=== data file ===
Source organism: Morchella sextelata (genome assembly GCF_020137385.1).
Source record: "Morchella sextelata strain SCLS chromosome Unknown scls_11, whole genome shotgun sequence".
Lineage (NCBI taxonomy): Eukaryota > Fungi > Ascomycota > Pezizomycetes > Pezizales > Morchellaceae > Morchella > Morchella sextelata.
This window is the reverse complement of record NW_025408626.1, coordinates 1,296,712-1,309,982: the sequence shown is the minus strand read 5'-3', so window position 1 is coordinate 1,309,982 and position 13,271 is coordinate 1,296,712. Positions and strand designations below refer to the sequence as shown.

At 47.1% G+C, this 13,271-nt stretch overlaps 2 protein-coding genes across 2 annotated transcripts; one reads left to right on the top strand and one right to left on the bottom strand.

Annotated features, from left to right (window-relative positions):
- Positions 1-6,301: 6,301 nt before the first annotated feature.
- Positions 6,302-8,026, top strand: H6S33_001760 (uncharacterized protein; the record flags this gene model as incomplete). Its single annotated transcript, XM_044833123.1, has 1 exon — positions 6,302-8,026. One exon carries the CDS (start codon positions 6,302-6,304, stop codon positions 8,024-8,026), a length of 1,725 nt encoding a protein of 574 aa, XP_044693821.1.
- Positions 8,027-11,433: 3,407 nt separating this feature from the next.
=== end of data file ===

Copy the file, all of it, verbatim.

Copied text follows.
Source organism: Morchella sextelata (genome assembly GCF_020137385.1).
Source record: "Morchella sextelata strain SCLS chromosome Unknown scls_11, whole genome shotgun sequence".
Lineage (NCBI taxonomy): Eukaryota > Fungi > Ascomycota > Pezizomycetes > Pezizales > Morchellaceae > Morchella > Morchella sextelata.
This window is the reverse complement of record NW_025408626.1, coordinates 1,296,712-1,309,982: the sequence shown is the minus strand read 5'-3', so window position 1 is coordinate 1,309,982 and position 13,271 is coordinate 1,296,712. Positions and strand designations below refer to the sequence as shown.

At 47.1% G+C, this 13,271-nt stretch overlaps 2 protein-coding genes across 2 annotated transcripts; one reads left to right on the top strand and one right to left on the bottom strand.

Annotated features, from left to right (window-relative positions):
- Positions 1-6,301: 6,301 nt before the first annotated feature.
- Positions 6,302-8,026, top strand: H6S33_001760 (uncharacterized protein; the record flags this gene model as incomplete). Its single annotated transcript, XM_044833123.1, has 1 exon — positions 6,302-8,026. One exon carries the CDS (start codon positions 6,302-6,304, stop codon positions 8,024-8,026), a length of 1,725 nt encoding a protein of 574 aa, XP_044693821.1.
- Positions 8,027-11,433: 3,407 nt separating this feature from the next.